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Apr 29, 2012

Impact on Quality of Life

The Global Development Research Center, GDRC defines Quality of Life (QOL) as the product of the interplay among social, health, economic and environmental conditions which affect human and social development. QOL reflects the gap between the hopes and expectations of a person or population and their present experience.
In a country like India, which aspires to be a global economic giant, public health and quality of life are degrading everyday with the increasing gap between services required and those provided. India is also considered a sacred nation by the majority of its inhabitants but the streets and open lands in Indian cities are filled with untreated and rotting garbage.
Improper SWM is an Everyday Nuisance to Urban Indians
Current citizens of India are living at a time of unprecedented economic growth and changing lifestyles. Unsanitary conditions on the streets and air pollution in the cities will widen the gap between their expectations due to the rapidly changing perception of their “being” and “where they belong” and the prevailing conditions, resulting in plummeting quality of life.
Improper SWM is an everyday nuisance to urban Indians.

Apr 19, 2012

Need for Global Attention to Solid Waste Management

This is my post on the Global WTERT Council (GWC) Blog.

Some countries have achieved considerable success in solid waste management. But the rest of the world is grappling to deal with its wastes. In these places, improper management of solid waste continues to impact public health of entire communities and cities; pollute local water, air and land resources; contribute to climate change and ocean plastic pollution; hinder climate change adaptation; and accelerate depletion of forests and mines.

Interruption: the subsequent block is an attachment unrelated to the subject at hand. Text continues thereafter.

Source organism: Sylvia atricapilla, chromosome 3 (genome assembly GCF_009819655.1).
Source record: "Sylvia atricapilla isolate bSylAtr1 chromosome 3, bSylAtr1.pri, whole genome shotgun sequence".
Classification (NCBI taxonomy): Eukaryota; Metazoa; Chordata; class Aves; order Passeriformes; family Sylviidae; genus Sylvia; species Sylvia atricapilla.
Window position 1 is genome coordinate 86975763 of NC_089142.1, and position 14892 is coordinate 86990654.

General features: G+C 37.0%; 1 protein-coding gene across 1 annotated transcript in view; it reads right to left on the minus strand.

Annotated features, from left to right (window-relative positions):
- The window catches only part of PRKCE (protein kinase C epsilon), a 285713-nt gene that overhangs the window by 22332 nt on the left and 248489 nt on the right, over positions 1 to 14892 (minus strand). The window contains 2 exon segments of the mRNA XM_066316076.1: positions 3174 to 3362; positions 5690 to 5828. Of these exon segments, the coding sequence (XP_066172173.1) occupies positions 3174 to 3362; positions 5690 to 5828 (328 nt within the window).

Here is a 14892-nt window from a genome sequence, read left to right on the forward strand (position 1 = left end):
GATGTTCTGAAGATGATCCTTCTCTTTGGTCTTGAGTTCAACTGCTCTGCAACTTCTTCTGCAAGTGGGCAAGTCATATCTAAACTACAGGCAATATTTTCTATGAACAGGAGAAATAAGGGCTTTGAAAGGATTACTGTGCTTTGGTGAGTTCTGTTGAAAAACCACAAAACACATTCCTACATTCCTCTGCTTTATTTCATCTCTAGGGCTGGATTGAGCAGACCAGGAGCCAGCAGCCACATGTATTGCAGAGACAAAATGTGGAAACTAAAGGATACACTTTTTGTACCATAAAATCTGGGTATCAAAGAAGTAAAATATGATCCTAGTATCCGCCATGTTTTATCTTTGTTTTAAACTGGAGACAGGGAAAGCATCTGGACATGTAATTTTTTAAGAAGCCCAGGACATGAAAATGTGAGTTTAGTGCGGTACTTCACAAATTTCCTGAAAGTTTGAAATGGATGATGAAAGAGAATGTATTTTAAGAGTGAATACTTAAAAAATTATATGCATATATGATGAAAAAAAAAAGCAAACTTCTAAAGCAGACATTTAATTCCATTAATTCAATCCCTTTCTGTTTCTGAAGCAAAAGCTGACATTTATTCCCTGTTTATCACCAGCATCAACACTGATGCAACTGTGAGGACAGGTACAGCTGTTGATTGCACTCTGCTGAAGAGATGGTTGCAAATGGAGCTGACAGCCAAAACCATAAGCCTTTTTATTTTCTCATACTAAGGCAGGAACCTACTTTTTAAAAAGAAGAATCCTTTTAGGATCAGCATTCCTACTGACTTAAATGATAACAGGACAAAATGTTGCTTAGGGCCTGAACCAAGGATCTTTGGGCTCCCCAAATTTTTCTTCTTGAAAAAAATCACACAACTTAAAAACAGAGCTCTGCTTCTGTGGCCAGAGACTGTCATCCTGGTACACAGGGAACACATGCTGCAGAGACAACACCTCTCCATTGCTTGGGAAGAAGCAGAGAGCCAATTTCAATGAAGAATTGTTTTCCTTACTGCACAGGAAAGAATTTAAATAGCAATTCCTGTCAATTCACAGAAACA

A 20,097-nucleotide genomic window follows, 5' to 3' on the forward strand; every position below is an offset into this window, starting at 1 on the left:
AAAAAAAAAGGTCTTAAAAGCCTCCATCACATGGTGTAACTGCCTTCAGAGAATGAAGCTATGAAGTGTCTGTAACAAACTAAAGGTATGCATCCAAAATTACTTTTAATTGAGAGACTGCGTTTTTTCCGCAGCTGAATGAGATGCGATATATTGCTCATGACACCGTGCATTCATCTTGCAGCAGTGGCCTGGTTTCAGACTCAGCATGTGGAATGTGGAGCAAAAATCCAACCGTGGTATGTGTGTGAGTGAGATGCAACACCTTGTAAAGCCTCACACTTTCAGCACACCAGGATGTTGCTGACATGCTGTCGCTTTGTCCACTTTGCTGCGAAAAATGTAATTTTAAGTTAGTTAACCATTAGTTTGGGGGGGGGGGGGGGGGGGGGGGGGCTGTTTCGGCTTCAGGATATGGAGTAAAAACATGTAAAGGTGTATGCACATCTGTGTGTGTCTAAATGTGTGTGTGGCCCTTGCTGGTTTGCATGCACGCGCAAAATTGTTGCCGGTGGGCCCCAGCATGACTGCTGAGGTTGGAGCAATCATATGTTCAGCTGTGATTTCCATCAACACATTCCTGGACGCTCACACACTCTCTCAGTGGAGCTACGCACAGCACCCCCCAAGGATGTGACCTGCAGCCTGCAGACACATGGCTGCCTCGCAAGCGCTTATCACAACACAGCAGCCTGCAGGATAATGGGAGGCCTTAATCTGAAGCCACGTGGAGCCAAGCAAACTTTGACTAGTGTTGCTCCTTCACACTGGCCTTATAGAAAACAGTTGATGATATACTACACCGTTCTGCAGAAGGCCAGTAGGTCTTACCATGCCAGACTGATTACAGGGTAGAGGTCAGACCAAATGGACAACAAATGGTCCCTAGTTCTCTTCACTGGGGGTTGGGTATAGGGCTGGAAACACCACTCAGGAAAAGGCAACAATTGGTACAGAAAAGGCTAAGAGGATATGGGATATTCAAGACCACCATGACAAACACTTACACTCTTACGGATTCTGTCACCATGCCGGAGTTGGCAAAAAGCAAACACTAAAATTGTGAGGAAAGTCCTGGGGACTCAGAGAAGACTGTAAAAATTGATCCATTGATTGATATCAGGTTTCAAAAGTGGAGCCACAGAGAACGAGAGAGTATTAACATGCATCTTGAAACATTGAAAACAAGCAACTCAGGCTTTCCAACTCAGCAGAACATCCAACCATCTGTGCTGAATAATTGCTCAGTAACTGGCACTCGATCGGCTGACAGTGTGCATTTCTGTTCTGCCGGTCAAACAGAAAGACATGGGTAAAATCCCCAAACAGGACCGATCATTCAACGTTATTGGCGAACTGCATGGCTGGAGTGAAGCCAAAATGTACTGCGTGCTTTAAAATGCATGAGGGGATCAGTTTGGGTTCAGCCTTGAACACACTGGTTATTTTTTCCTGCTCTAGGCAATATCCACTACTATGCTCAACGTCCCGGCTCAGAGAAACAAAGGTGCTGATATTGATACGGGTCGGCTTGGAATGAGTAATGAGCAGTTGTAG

Compared to solid waste management, we can consider that the world has achieved significant success in providing other basic necessities like food, drinking water, energy and economic opportunities. Managing solid wastes properly can help improve the above services further. Composting organic waste can help nurture crops and result in a better agricultural yield. Reducing landfilling and building sanitary landfills will reduce ground and surface water pollution which can help provide cleaner drinking water. Energy recovery from non-recyclable wastes can satiate significant portion of a city's energy requirement. Inclusive waste management where informal waste recylcers are involved can provide an enormous economic opportunity to the marginalized urban poor. Additionally, a good solid waste management plan with cost recovery mechanisms can free tax payers money for other issues.